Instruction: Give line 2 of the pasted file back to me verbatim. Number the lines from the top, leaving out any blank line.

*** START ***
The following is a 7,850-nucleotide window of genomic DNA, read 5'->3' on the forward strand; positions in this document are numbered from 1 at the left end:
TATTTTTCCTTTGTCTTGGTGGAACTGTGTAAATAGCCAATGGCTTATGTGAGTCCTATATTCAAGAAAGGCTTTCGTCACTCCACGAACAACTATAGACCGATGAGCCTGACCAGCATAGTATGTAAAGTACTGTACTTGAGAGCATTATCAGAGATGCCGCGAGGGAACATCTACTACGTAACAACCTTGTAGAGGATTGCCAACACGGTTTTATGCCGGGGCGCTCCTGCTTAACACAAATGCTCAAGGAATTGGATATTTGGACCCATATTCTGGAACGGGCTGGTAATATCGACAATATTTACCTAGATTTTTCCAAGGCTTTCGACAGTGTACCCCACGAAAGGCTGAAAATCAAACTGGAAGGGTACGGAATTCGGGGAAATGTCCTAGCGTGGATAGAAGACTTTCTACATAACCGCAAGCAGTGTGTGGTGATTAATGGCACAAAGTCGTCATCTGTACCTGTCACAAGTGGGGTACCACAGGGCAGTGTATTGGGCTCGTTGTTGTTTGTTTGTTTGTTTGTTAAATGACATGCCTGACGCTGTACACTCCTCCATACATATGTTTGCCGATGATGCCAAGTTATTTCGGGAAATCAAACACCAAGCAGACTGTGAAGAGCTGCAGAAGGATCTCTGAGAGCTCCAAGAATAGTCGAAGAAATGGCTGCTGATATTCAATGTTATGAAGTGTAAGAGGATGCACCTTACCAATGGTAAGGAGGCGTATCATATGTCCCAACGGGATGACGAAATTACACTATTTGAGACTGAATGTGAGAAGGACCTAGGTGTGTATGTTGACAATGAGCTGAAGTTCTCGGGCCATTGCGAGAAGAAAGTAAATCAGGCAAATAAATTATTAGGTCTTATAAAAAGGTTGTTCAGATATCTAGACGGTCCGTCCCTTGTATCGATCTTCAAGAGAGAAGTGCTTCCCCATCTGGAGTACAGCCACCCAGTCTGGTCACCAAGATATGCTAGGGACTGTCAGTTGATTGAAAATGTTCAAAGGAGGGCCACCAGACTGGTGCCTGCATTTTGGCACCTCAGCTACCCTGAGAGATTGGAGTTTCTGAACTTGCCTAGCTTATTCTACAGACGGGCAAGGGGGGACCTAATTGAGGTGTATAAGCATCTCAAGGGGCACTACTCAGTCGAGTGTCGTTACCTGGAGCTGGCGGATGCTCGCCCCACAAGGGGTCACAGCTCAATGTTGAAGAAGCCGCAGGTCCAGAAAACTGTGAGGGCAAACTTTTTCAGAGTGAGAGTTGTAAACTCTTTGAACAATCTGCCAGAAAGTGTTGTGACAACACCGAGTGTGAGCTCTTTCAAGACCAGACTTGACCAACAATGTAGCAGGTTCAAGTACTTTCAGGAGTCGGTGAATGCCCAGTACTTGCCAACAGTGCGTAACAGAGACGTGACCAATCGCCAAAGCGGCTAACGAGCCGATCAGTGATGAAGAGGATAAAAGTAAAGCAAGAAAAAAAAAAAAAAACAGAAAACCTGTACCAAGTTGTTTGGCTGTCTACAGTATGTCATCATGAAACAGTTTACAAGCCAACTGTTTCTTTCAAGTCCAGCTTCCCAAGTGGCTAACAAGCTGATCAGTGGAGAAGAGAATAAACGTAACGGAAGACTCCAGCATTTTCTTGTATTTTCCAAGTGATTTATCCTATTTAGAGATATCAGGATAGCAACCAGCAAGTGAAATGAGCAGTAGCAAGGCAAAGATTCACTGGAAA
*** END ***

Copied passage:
TATTTTTCCTTTGTCTTGGTGGAACTGTGTAAATAGCCAATGGCTTATGTGAGTCCTATATTCAAGAAAGGCTTTCGTCACTCCACGAACAACTATAGACCGATGAGCCTGACCAGCATAGTATGTAAAGTACTGTACTTGAGAGCATTATCAGAGATGCCGCGAGGGAACATCTACTACGTAACAACCTTGTAGAGGATTGCCAACACGGTTTTATGCCGGGGCGCTCCTGCTTAACACAAATGCTCAAGGAATTGGATATTTGGACCCATATTCTGGAACGGGCTGGTAATATCGACAATATTTACCTAGATTTTTCCAAGGCTTTCGACAGTGTACCCCACGAAAGGCTGAAAATCAAACTGGAAGGGTACGGAATTCGGGGAAATGTCCTAGCGTGGATAGAAGACTTTCTACATAACCGCAAGCAGTGTGTGGTGATTAATGGCACAAAGTCGTCATCTGTACCTGTCACAAGTGGGGTACCACAGGGCAGTGTATTGGGCTCGTTGTTGTTTGTTTGTTTGTTTGTTAAATGACATGCCTGACGCTGTACACTCCTCCATACATATGTTTGCCGATGATGCCAAGTTATTTCGGGAAATCAAACACCAAGCAGACTGTGAAGAGCTGCAGAAGGATCTCTGAGAGCTCCAAGAATAGTCGAAGAAATGGCTGCTGATATTCAATGTTATGAAGTGTAAGAGGATGCACCTTACCAATGGTAAGGAGGCGTATCATATGTCCCAACGGGATGACGAAATTACACTATTTGAGACTGAATGTGAGAAGGACCTAGGTGTGTATGTTGACAATGAGCTGAAGTTCTCGGGCCATTGCGAGAAGAAAGTAAATCAGGCAAATAAATTATTAGGTCTTATAAAAAGGTTGTTCAGATATCTAGACGGTCCGTCCCTTGTATCGATCTTCAAGAGAGAAGTGCTTCCCCATCTGGAGTACAGCCACCCAGTCTGGTCACCAAGATATGCTAGGGACTGTCAGTTGATTGAAAATGTTCAAAGGAGGGCCACCAGACTGGTGCCTGCATTTTGGCACCTCAGCTACCCTGAGAGATTGGAGTTTCTGAACTTGCCTAGCTTATTCTACAGACGGGCAAGGGGGGACCTAATTGAGGTGTATAAGCATCTCAAGGGGCACTACTCAGTCGAGTGTCGTTACCTGGAGCTGGCGGATGCTCGCCCCACAAGGGGTCACAGCTCAATGTTGAAGAAGCCGCAGGTCCAGAAAACTGTGAGGGCAAACTTTTTCAGAGTGAGAGTTGTAAACTCTTTGAACAATCTGCCAGAAAGTGTTGTGACAACACCGAGTGTGAGCTCTTTCAAGACCAGACTTGACCAACAATGTAGCAGGTTCAAGTACTTTCAGGAGTCGGTGAATGCCCAGTACTTGCCAACAGTGCGTAACAGAGACGTGACCAATCGCCAAAGCGGCTAACGAGCCGATCAGTGATGAAGAGGATAAAAGTAAAGCAAGAAAAAAAAAAAAAAACAGAAAACCTGTACCAAGTTGTTTGGCTGTCTACAGTATGTCATCATGAAACAGTTTACAAGCCAACTGTTTCTTTCAAGTCCAGCTTCCCAAGTGGCTAACAAGCTGATCAGTGGAGAAGAGAATAAACGTAACGGAAGACTCCAGCATTTTCTTGTATTTTCCAAGTGATTTATCCTATTTAGAGATATCAGGATAGCAACCAGCAAGTGAAATGAGCAGTAGCAAGGCAAAGATTCACTGGAAA